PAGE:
Omnia Hegazy: Finding My Belonging On Stage

Omnia Hegazy is a musician and song-writer. She grew up in New York City. A citizen of the world, with a passion for music and storytelling, Omnia shares her unique narrative incorporating music, mixed heritage, belonging, and identity.

I am an American of many identities.

My father is an Egyptian Muslim and my mother is Brooklynese, of Italian and German ancestry. I was born in San Diego, California and grew up in Staten Island, New York.

First and foremost, I am a musician. I have been singing since I could speak, and I tend to sing and speak the same way: honestly.

When I was about ten years old I approached the imam in our mosque and asked him why the women’s section in our mosque was cut in half to build a library. The men’s section was much larger to begin with, and it irked me that our already cramped space was being downsized. I don’t remember his answer, but I do remember my father’s combination of amusement and horror as I confronted a religious figure and asked him to explain himself.

I also remember debating a family friend about why men and women had to be separated in the mosque at all. He insisted that men and women were separated so that both sexes would not get distracted during prayer. I asked him why I should have to pray in a different room from my father because some boys felt the need to look at my behind. My mother was not Muslim, so this separation often mean that my sister and I had to brave the mosque alone. Despite never converting, Mom did accompany us when we were small, only to find that the wisps of blonde hair peeking out from her scarf and blue eyes led her to be treated coldly by the Egyptian women, who rarely offered their salams.

I grew up wishing that my father taught me Arabic and that he would take us to visit our family in Cairo. His parents came to visit us a few times in the States, but passed away before I could ever witness them in their own home.

I also grew up with big Italian Christmases, surrounded by wine and cured meats that I could never touch. I talk with my hands, the way my grandmother does, and didn’t realize that tomato sauce came in a jar until I entered high school. This was very disturbing to me.

Being a mixed child can be an isolating experience. My Arabic was limited to prayer, and I often felt at odds with my father’s culture, resenting it for the way my mother was treated at the mosque and at Egyptian social gatherings. The absence of an Italian last name made it difficult to fit in with my majority Italian-American classmates, who felt justified in calling me “Bin Laden’s daughter” and “terrorist” after September 11th. Perhaps this lack of acceptance emboldened me to speak my mind, because fitting in was never an option.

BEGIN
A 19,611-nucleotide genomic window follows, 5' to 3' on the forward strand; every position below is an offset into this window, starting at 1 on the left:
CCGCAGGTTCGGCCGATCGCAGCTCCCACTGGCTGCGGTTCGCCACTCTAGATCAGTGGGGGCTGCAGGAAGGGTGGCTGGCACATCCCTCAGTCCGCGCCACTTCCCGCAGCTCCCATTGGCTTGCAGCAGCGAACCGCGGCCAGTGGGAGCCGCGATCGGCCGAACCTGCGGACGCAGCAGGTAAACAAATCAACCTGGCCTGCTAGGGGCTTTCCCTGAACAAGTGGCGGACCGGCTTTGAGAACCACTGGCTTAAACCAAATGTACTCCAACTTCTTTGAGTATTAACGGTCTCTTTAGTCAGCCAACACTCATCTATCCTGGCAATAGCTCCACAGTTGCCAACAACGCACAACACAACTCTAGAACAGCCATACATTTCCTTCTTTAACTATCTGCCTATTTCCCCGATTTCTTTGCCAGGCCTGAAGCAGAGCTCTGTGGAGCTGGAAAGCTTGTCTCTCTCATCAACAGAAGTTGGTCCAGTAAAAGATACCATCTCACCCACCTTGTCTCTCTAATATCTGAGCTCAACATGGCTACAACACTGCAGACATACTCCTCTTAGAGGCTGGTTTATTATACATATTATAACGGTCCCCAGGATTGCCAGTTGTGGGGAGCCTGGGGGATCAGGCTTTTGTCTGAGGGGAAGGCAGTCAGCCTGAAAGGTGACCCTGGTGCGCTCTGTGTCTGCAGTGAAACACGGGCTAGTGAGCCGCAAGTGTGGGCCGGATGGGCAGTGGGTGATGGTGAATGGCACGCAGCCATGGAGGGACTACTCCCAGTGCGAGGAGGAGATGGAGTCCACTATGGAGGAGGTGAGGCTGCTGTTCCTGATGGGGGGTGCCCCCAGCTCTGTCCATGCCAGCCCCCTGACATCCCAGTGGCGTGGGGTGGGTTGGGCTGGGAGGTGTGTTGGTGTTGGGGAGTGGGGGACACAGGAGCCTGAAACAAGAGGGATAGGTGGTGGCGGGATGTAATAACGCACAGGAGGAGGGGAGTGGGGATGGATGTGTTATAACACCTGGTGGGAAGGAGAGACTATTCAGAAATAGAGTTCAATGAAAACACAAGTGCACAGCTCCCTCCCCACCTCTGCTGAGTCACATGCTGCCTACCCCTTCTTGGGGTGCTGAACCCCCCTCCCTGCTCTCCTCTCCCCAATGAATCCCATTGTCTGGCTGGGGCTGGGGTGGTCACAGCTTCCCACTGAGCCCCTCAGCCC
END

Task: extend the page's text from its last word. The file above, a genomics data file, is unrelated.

I wrote my first song with my sister at the age of eleven, recycling romantic pop clichés while she played the piano. A year later I started playing the guitar, and found that if I sang enough jibberish, lyrics and melodies would started to take shape. Songwriting became my way of venting out my teenage frustrations and aspirations, and I began performing in school concerts and plays, this time choosing to stand out. The stage was where I belonged.

For the longest time, my strong opinions did not infiltrate my music. But after finally visiting my family in Egypt in 2010, something changed. I returned to the States with not only a greater understanding of my father’s culture, but a notebook full of song lyrics. When Hosni Mubarak was overthrown via peaceful revolution in 2011, the songs began to write themselves. Music had fueled that revolution, and I realized that it could fuel my own. I began to write songs fueled by the social justice and feminism and I had always believed in. When I had expressed these views verbally in the Muslim community I grew up in, they were often dismissed or met with distaste. But I found that singing them often had a different effect.

I had been performing professionally at music venues for several years at that point, but as my music became more socially conscious, I found myself appearing at events within the Arab community in the New York area and eventually at universities around the country.  The reception to my songs was overwhelmingly positive, though some of my fellow Arabs and/or Muslims did not appreciate my blunt lyrics. I was accused by some of feeding into that Islamophobia, by simply observing the issues that were pervasive in our communities and writing about them. Fear of feeding into the far right’s hateful agenda often keeps Muslims from speaking openly about our problems, silencing us and preventing us from doing better. I am no stranger to Islamophobia, having come of age as a Muslim-American in New York post 9/11, and these days I often walk a thin line between honestly critiquing my community and defending it against racist hate mongers who seek to portray all Muslims as evil.

I am not a Muslim singer. Musicians are rarely labeled by their religion unless they write faith-based music. I do not write Islamic music, though I do reference my faith in my lyrics on occasion. Like anyone else, my faith has its strong days and weak days. My Islam is personal and deeper than people on the outside looking in can understand. I am not a representative of Islam or being Muslim in America. I am just another citizen of the world, with many identities. I am a singer-songwriter, who happens to be a New Yorker, an Egyptian, Italian, American, a feminist, and yes, a Muslim.